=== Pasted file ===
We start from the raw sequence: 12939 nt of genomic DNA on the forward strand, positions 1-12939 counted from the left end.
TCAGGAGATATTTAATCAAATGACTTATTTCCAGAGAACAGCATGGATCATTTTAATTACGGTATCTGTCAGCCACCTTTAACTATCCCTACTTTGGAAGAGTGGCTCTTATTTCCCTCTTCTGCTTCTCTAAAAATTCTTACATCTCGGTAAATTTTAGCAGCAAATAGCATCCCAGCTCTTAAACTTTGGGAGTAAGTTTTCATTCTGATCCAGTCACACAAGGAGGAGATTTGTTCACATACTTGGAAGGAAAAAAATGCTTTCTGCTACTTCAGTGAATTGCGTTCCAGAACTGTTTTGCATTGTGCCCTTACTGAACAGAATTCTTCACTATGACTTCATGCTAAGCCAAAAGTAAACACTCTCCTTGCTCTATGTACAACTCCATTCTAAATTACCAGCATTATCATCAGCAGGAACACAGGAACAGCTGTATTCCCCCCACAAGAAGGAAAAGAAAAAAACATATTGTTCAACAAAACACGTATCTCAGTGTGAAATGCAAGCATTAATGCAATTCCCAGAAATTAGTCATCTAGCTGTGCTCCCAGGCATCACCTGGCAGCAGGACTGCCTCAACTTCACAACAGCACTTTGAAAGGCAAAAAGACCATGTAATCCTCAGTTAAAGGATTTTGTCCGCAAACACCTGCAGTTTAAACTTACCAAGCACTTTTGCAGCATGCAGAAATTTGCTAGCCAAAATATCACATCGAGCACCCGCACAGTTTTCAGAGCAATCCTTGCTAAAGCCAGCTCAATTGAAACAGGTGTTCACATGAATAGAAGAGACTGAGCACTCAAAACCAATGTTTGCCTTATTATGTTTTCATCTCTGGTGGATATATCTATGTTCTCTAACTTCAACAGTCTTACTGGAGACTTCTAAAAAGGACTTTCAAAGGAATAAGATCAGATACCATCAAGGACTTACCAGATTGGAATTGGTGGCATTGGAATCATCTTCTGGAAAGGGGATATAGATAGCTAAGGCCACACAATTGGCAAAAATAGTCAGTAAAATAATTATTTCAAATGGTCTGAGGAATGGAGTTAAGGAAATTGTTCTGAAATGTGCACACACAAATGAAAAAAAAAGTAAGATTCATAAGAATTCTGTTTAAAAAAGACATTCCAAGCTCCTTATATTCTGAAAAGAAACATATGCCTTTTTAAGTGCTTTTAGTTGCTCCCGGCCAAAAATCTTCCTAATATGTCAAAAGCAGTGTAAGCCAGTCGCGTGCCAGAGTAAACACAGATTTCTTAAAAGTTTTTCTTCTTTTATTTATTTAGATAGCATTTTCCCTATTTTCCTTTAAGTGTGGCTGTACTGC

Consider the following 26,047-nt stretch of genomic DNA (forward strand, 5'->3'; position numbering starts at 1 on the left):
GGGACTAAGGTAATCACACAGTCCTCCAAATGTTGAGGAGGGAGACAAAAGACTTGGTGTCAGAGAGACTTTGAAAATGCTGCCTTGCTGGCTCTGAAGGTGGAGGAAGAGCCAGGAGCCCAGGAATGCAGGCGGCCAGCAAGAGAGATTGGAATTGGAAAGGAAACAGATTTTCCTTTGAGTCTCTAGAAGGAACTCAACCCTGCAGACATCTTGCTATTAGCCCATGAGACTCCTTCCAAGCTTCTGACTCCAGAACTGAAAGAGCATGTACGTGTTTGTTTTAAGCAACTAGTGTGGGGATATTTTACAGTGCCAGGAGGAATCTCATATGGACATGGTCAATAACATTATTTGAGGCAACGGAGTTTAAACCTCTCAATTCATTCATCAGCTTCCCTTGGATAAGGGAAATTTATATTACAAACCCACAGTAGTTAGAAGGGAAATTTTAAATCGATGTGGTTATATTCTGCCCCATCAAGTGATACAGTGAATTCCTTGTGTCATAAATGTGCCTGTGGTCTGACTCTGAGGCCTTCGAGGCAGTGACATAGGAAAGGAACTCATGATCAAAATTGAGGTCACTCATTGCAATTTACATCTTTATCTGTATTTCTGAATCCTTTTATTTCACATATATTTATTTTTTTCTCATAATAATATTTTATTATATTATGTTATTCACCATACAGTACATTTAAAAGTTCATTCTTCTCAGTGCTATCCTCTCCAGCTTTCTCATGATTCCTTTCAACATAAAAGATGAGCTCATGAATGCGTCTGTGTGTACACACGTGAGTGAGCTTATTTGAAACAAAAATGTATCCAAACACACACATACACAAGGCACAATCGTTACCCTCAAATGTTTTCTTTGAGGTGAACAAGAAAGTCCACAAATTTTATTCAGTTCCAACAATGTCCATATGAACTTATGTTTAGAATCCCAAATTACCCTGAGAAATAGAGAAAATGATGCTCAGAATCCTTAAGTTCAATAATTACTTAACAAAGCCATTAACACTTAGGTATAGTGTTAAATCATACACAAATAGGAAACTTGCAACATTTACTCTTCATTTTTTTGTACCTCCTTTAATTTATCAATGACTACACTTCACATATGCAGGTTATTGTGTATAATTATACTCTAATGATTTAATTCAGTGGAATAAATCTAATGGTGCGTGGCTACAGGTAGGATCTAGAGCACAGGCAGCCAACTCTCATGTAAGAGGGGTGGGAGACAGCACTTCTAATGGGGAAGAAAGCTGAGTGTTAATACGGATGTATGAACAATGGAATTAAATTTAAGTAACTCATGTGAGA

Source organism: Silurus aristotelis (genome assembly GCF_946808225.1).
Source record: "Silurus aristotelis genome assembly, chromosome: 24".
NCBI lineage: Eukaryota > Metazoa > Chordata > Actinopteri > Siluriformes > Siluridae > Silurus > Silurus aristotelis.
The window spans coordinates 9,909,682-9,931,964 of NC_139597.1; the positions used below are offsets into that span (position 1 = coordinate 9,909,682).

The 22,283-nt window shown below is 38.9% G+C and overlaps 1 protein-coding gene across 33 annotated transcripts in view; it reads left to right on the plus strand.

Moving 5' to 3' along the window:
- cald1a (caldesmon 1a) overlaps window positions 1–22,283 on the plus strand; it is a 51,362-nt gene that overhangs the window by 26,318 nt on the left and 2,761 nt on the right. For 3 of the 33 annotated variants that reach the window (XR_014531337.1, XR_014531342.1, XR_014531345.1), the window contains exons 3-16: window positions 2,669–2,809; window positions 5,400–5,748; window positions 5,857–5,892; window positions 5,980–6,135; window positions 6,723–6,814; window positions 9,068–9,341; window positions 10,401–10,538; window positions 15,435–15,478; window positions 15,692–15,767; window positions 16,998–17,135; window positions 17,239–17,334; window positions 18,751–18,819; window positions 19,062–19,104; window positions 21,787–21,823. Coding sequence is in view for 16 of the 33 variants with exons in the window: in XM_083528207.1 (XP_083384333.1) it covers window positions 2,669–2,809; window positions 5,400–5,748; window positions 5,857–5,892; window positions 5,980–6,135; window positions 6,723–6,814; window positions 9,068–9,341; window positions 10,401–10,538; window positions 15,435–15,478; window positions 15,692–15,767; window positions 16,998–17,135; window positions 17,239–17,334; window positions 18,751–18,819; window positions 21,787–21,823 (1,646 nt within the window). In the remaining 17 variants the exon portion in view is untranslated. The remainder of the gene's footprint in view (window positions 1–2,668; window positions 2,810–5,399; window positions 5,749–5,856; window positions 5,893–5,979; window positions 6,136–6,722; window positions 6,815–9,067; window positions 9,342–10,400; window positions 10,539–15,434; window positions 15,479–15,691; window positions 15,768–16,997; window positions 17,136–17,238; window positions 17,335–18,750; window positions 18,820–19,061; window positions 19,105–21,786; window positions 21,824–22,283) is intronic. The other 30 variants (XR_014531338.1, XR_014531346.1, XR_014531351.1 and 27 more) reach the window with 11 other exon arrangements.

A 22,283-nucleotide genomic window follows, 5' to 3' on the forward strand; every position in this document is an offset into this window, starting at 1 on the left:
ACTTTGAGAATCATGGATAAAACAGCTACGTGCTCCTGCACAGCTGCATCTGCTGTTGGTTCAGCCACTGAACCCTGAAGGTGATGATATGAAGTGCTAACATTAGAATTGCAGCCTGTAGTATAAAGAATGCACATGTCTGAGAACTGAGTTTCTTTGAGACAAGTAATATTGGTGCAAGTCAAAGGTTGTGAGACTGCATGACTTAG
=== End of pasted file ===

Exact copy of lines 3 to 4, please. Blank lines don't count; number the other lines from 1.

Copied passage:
Consider the following 26,047-nt stretch of genomic DNA (forward strand, 5'->3'; position numbering starts at 1 on the left):
GGGACTAAGGTAATCACACAGTCCTCCAAATGTTGAGGAGGGAGACAAAAGACTTGGTGTCAGAGAGACTTTGAAAATGCTGCCTTGCTGGCTCTGAAGGTGGAGGAAGAGCCAGGAGCCCAGGAATGCAGGCGGCCAGCAAGAGAGATTGGAATTGGAAAGGAAACAGATTTTCCTTTGAGTCTCTAGAAGGAACTCAACCCTGCAGACATCTTGCTATTAGCCCATGAGACTCCTTCCAAGCTTCTGACTCCAGAACTGAAAGAGCATGTACGTGTTTGTTTTAAGCAACTAGTGTGGGGATATTTTACAGTGCCAGGAGGAATCTCATATGGACATGGTCAATAACATTATTTGAGGCAACGGAGTTTAAACCTCTCAATTCATTCATCAGCTTCCCTTGGATAAGGGAAATTTATATTACAAACCCACAGTAGTTAGAAGGGAAATTTTAAATCGATGTGGTTATATTCTGCCCCATCAAGTGATACAGTGAATTCCTTGTGTCATAAATGTGCCTGTGGTCTGACTCTGAGGCCTTCGAGGCAGTGACATAGGAAAGGAACTCATGATCAAAATTGAGGTCACTCATTGCAATTTACATCTTTATCTGTATTTCTGAATCCTTTTATTTCACATATATTTATTTTTTTCTCATAATAATATTTTATTATATTATGTTATTCACCATACAGTACATTTAAAAGTTCATTCTTCTCAGTGCTATCCTCTCCAGCTTTCTCATGATTCCTTTCAACATAAAAGATGAGCTCATGAATGCGTCTGTGTGTACACACGTGAGTGAGCTTATTTGAAACAAAAATGTATCCAAACACACACATACACAAGGCACAATCGTTACCCTCAAATGTTTTCTTTGAGGTGAACAAGAAAGTCCACAAATTTTATTCAGTTCCAACAATGTCCATATGAACTTATGTTTAGAATCCCAAATTACCCTGAGAAATAGAGAAAATGATGCTCAGAATCCTTAAGTTCAATAATTACTTAACAAAGCCATTAACACTTAGGTATAGTGTTAAATCATACACAAATAGGAAACTTGCAACATTTACTCTTCATTTTTTTGTACCTCCTTTAATTTATCAATGACTACACTTCACATATGCAGGTTATTGTGTATAATTATACTCTAATGATTTAATTCAGTGGAATAAATCTAATGGTGCGTGGCTACAGGTAGGATCTAGAGCACAGGCAGCCAACTCTCATGTAAGAGGGGTGGGAGACAGCACTTCTAATGGGGAAGAAAGCTGAGTGTTAATACGGATGTATGAACAATGGAATTAAATTTAAGTAACTCATGTGAGA